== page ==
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Hello, everyone,

“He got up and stood patiently in front of the door, waiting for the door to open in the subway train.”
I understand "he waited for the door to open" means "he waited for the opening of the door“

When I parse the underlined part of the sentence, which one is natural to you between following two?;

1) he [waited for] (the door) the door to open;
- waited for; a transitive phrasal verb (but I’m not sure if this is a phrasal verb, based on the separability of the two words)
- the door; both an direct object of the phrasal verb and the implied subject of the infinitive - ‘to open’

2) he waited [for the door] to open;
- wait; both an intransitive verb and a catenative verb followed by ‘to infinitive’ as its complement
- for the door ; the implied subject of the infinitive - ‘to open’

Would hope to hear your valuable opinions.

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Hello, Deepcosmos—Whether "wait for" is a phrasal verb depends in part on what you understand by "phrasal verb." For it is obvious that "wait" and "for" collocate exceptionally well. For this answer I use Quirk et al. (1985).

Since one cannot simply "wait for," intransitively, we can eliminate right away the idea that it is an intransitive phrasal verb. And since one cannot *"wait it for," we can also eliminate the idea that "wait for" is a transitive phrasal verb.

In Quirk et al.'s categorization scheme, "wait for (NP/TP)"  is a prepositional verb, as can be seen by the fact that the preposition cannot come after the NP (*"wait it for") and by the fact that we can have sentences like this:

(3) He waited patiently for it.
(4) He waited patiently for the door to open.

Notice that with phrasal verbs, an adverb cannot be thus inserted. E.g., we can't change "The terrorist blew up the building," in which "blow up" functions as a single verb, to *"The terrorist blew completely up the building."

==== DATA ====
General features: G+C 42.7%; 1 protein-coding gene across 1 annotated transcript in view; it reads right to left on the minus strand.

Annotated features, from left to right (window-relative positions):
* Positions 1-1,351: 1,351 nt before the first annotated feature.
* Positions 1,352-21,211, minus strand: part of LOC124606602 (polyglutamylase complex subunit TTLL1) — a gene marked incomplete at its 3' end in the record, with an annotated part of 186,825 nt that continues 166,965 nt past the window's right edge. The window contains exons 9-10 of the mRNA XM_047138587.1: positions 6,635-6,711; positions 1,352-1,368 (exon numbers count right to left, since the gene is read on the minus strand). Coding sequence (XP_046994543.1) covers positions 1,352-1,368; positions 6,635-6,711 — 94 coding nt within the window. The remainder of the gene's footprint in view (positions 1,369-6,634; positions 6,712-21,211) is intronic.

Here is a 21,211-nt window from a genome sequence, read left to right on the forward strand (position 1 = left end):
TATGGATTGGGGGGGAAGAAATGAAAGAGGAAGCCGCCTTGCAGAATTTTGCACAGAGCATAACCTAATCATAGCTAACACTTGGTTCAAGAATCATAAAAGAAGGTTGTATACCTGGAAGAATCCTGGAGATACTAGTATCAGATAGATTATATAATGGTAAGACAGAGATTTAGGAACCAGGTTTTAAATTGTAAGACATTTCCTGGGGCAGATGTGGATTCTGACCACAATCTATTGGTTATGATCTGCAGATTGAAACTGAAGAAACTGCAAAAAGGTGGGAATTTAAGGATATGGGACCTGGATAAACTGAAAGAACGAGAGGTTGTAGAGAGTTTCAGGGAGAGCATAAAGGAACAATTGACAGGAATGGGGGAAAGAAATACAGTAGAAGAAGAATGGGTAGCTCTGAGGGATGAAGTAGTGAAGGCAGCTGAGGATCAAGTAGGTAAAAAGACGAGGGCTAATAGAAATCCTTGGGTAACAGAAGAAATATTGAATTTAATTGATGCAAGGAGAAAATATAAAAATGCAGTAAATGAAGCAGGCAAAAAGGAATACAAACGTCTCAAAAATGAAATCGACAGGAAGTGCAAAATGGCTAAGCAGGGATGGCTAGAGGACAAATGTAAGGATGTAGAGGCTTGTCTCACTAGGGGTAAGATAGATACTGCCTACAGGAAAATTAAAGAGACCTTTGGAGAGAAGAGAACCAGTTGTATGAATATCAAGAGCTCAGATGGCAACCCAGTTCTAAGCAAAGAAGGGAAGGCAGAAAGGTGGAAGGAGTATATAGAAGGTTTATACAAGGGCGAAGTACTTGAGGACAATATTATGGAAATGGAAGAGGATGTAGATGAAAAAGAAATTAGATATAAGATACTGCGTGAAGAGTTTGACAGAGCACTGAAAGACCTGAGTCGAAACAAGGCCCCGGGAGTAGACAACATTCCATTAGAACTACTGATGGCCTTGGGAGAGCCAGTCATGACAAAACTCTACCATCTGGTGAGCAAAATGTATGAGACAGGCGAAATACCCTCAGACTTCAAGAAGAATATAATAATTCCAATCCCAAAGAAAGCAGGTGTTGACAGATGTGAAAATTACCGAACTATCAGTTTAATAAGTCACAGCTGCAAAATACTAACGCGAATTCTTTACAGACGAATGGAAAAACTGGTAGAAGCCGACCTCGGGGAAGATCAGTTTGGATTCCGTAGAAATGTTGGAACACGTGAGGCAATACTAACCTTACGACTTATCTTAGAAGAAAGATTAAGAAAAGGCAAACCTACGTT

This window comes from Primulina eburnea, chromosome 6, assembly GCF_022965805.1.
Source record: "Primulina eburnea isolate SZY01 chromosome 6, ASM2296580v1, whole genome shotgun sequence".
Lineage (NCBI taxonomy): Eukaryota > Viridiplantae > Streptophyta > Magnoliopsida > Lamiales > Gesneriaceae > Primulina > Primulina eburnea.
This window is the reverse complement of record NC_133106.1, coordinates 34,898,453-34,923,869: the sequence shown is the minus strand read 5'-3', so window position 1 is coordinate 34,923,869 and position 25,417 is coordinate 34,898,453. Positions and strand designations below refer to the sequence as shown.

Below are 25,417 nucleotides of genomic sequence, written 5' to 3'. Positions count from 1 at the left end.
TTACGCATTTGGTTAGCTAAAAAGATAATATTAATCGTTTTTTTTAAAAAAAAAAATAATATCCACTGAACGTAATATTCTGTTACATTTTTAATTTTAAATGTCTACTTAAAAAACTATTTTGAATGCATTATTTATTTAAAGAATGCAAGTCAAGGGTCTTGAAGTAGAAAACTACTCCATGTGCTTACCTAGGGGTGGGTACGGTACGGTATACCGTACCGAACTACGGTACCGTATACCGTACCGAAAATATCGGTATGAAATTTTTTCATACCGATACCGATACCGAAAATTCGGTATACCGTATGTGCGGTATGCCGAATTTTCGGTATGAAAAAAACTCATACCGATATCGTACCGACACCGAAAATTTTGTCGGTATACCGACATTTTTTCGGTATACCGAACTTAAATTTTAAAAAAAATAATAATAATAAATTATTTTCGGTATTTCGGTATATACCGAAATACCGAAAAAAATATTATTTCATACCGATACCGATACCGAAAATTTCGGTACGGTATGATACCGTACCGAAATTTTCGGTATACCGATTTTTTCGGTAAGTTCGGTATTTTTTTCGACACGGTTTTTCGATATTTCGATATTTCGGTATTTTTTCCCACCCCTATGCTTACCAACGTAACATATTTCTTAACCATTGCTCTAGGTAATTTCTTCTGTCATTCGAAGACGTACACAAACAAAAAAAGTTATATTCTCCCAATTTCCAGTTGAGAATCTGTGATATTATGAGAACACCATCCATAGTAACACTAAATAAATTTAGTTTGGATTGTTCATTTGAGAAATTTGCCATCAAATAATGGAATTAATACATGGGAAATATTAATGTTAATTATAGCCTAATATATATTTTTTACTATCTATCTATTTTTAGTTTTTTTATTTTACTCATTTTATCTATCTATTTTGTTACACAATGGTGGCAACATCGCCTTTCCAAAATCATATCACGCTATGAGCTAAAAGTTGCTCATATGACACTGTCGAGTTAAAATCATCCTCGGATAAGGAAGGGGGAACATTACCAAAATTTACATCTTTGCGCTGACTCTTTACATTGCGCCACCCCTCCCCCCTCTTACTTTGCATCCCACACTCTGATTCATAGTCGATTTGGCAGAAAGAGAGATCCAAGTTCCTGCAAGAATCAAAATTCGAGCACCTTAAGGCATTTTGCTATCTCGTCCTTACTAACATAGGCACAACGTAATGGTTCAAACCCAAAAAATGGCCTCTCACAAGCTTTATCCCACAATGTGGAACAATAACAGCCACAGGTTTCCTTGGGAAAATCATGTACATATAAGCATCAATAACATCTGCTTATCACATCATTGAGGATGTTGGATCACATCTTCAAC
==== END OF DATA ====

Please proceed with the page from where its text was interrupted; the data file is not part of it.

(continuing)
Another argument that can be made for the prepositional-verb status, as opposed to the phrasal-verb status, of "wait for" is that, in the passive voice, it is the lexical verb, not the preposition (or particle), that would receive stress:

(5a) *The building was blown up.
(5b) The building was blown up.

(6a) The doctor was waited for.
(6b) *The doctor was waited for.

Regarding cases in which a nonfinite infinitival clause, rather than a noun phrase, follows "wait for," as in "He waited for the door to open," Quirk et al. state the following about "They arranged for Mary to come at once":

Quote:

"In this case the construction is that of a prepositional verb arrange for ([B8pr]), the infinitive clause acting as prepositional object. Other examples where for occurs as part of a prepositional verb are: ask for, call for, ache for, aim for, burn for, burst for, care for, clamour for, crave for, hope for, itch for, long for, plan for, prepaire for, wait for, yearn for" (pp. 1193-1194, emphasis mine).

- Quirk, Greenbaum, Leech, & Svartvik. A Comprehensive Grammar of the English Language. Longman, 1985.

Lastly, we can see that the infinitival clause in "wait [for [TP]]PP" is properly parsed as such, rather than as "wait [for [TP]]CP" (as, for example, "He would like [for] the door to open") from the results of gerund replacement:

(7a) He waited for the door to open.
(7b) He waited for the opening of the door.
(7c) *He waited the opening of the door.

(8a) He would like for the door to open.
(8b) *He would like for the opening of the door.
(8c) He would like the opening of the door.

Last edited by David, Moderator

Hello, Deepcosmos—Whether "wait for" is a phrasal verb depends in part on what you understand by "phrasal verb." For it is obvious that "wait" and "for" collocate exceptionally well. For this answer I use Quirk et al. (1985).

Since one cannot simply "wait for," intransitively, we can eliminate right away the idea that it is an intransitive phrasal verb. And since one cannot *"wait it for," we can also eliminate the idea that "wait for" is a transitive phrasal verb.

In Quirk et al.'s categorization scheme, "wait for (NP/TP)"  is a prepositional verb, as can be seen by the fact that the preposition cannot come after the NP (*"wait it for") and by the fact that we can have sentences like this:

(3) He waited patiently for it.
(4) He waited patiently for the door to open.